Checklist For Offensive Lineman

May 13, 2018

Checklist for Offensive Lineman

Photo Courtesy of Greg Abel Photography

 

This past season was the first year that I was able to coach the offensive line. Prior to this year, I’d predominantly worked with quarterbacks and wide receivers.  I enjoyed coaching both positions very much, but as I transitioned into the role of offensive coordinator, I knew coaching the offensive line was a must. This is where everything gets started and I wanted to ensure that things up front were solidified in the manner we wanted in order to experience the offense we designed. Let me say, it was quite the learning process!  I spent the summer preparing by reading every piece of offensive line literature I could get my hands on from Rick Trickett to Larry Manfull. This, coupled with input from our veteran lineman and ex-coaches I networked with, prepared me to teach the offensive line at an effective level….or at least I thought. There is so much to learn and I am still learning each and every day!  However, one of the biggest lessons that I learned this past season wasn’t about x’s and o’s or technique. It was about personnel. I learned about the qualities that I need to have in order for an offensive lineman to play in our system. I’ve since included these requirements in a lineman contract that I am going to ask all of my lineman to sign. This article examines the top five characteristics I look for in offensive lineman and what led me to these preferences.

 

Checklist

*Note: I’ve had one year of coaching offensive line experience. Most of the opinions I’ve generated were largely based on this past season, but my mentors have also influenced the qualities I look for in an offensive lineman.  This is a combination of both perspectives.*

 

1. Pad Level

The most important skill or trait that any offensive lineman who plays for us is their pad level.  I don’t care how strong you are or how long of arms you have, the low man wins in the game of football.  It is an undeniable fact and the sooner that our lineman embrace this, the better. Good pad level requires discipline and flexibility to perform consistently.  It becomes exponentially harder when lineman have to block in space, at the second level, or facing oncoming pressure. The best lineman have great pad level throughout; that is the most important thing we look for in all potential starters.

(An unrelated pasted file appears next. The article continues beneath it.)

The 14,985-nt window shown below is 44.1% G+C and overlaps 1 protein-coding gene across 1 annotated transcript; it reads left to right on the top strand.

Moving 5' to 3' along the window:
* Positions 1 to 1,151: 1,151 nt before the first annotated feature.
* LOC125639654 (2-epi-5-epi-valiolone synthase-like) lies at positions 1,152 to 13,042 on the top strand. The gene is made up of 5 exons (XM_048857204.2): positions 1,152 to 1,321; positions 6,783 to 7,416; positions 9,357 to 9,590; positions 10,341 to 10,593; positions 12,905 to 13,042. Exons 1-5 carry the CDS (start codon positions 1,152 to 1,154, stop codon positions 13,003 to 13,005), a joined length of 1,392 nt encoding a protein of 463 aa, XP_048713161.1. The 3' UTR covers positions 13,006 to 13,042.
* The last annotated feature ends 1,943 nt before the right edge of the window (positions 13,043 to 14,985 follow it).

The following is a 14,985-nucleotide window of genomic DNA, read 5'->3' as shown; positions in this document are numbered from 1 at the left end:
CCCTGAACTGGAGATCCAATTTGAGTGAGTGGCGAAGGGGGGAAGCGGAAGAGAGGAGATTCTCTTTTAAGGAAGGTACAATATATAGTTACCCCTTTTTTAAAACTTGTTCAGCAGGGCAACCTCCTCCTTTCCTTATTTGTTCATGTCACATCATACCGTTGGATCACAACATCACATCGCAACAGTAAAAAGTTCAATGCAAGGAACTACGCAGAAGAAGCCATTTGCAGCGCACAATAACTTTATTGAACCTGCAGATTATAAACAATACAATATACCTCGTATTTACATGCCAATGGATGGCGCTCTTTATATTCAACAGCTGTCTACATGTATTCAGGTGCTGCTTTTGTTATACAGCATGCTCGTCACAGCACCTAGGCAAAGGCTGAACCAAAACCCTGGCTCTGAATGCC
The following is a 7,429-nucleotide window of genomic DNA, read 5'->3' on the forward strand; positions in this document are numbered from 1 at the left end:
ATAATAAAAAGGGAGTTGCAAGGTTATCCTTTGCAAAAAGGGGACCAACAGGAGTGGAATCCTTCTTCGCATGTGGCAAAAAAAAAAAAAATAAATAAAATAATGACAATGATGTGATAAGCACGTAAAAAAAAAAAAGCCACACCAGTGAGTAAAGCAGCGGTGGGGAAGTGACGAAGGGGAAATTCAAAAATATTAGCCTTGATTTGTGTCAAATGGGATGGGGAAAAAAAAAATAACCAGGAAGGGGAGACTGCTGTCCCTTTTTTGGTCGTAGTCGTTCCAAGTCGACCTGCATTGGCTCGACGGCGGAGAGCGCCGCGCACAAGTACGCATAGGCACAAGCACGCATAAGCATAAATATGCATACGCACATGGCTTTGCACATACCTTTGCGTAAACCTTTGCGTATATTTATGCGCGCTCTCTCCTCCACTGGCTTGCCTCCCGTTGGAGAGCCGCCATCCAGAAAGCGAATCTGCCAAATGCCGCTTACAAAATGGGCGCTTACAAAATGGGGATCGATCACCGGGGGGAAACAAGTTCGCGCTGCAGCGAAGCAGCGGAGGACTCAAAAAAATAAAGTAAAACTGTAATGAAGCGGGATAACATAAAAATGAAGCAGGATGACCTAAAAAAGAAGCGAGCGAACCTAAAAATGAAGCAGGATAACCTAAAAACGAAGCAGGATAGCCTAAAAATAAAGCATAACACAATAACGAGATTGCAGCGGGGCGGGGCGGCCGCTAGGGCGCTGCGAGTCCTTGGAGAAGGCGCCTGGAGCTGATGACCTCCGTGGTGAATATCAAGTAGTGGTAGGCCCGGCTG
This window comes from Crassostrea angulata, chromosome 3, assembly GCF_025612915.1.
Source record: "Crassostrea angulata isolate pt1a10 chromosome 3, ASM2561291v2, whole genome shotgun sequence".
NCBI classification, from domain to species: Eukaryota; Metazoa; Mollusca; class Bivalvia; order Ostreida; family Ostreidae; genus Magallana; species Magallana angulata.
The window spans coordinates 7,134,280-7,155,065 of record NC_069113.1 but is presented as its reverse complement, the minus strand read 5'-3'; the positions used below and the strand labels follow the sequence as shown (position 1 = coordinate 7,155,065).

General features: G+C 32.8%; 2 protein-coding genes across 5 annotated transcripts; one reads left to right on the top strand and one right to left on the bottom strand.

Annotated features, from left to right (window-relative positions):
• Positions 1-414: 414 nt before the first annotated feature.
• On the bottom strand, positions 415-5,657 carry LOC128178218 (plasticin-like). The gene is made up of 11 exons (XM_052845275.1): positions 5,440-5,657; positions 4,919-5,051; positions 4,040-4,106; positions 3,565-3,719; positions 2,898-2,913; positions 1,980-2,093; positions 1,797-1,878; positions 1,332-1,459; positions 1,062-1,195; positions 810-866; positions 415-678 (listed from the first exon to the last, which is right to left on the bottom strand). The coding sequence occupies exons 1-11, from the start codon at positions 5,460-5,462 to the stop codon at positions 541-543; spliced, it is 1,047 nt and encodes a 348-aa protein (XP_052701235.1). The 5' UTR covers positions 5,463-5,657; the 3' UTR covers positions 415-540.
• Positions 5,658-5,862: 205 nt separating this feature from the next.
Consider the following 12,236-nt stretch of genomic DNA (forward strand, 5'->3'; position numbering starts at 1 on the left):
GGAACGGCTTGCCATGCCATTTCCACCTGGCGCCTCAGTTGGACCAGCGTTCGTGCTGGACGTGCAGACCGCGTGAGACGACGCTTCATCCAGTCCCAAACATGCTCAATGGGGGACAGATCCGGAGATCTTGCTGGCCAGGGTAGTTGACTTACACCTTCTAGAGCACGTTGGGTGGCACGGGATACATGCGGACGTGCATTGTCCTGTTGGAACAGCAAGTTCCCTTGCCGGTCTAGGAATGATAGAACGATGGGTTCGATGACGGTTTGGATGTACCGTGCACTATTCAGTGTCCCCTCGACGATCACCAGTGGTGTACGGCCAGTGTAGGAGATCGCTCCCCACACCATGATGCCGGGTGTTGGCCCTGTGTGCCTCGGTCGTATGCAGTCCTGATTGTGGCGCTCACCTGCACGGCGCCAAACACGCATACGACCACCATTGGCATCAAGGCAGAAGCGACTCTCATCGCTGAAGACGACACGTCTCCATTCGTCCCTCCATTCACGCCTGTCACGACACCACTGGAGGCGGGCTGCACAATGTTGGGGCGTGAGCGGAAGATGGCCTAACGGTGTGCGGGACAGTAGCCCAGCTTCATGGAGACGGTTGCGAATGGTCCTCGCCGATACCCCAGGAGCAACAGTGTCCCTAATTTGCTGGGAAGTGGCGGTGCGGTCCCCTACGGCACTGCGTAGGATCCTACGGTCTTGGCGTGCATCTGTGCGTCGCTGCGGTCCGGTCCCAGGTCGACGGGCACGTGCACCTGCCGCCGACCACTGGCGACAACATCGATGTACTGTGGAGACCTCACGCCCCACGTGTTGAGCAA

2. Quick Feet

Along with pad level, quick feet are extremely important to us.  I am a believer in the importance of the 6 inch step in any blocking execution.  I am also a huge believer in the concept of “how quickly can you get your second foot firmly in the ground”. I know some coaches are not subscribers to the importance of the second step in the ground theory; but from my brief experiences (and the experiences of those I trust), the lineman who can get their second foot firmly in the ground at a fast rate are the ones who are typically generating movement along the offensive line.  Not only are quick feet important, but maintaining quick feet through contact is also a very desirable quality for our lineman.

 

3. Great Hands

When I say great hands, I don’t mean the ability to catch the football.  I’m moreso referring to good hand placement. I find this to be one of the most underrated aspects of playing the position.  At the beginning of the season, our players were struggling with poor technique and weren’t generating any movement on double teams or kickouts. When we looked at the film, hand placement was a huge issue.  It led to defenders sliding off of them, out leveraging them, and pushing them back. Once we corrected the hand placement issues and emphasized aiming points for our hands, we started to see some movement and execution.  We now drill hand placement drills everyday!

 

4. Composure

I have to have a player who can keep their wits about them and keep their mental sanity when playing along our offensive line.  We know it starts and ends up front in football. If our lineman are losing their composure and are worrying more about things that were out of their control, we are at the mercy of the defense who should be our soul objective and focus.  It is tough enough to handle all of the different stunts, blitzes, and fronts that modern defenses throw at us, why make it more difficult on ourselves by adding distractions? We emphasize remaining composed and looking at things analytically, rather than emotionally when it comes to our performance.

 

5. Heart

If you don’t want to play along the offensive line, you probably won’t be very good at it.  You have to love it, you have to want to do it, and you have to be willing to sacrifice personal recognition and accolades for team recognition.  I truly believe that if you have the mindset that you can be an effective lineman and you enjoy working at your craft, you can turn into a serviceable player who works into the rotation.  Point and case: this past season I had an offensive tackle who was all of 6 feet and 160 lbs soaking wet. Going into the season, we assumed that this may be an issue for us and so we tried to create as much depth at the position as possible by getting other players reps.  However, our tackle never bought into the fact that he was undersized or that there was competition all around him. He focused on the task at hand and embraced all of the qualities I have listed above. Unsurprisingly, he was very successful and efficient. He completely shifted my philosophy on what it takes to play on the offensive line and size is not one of the requirements.  

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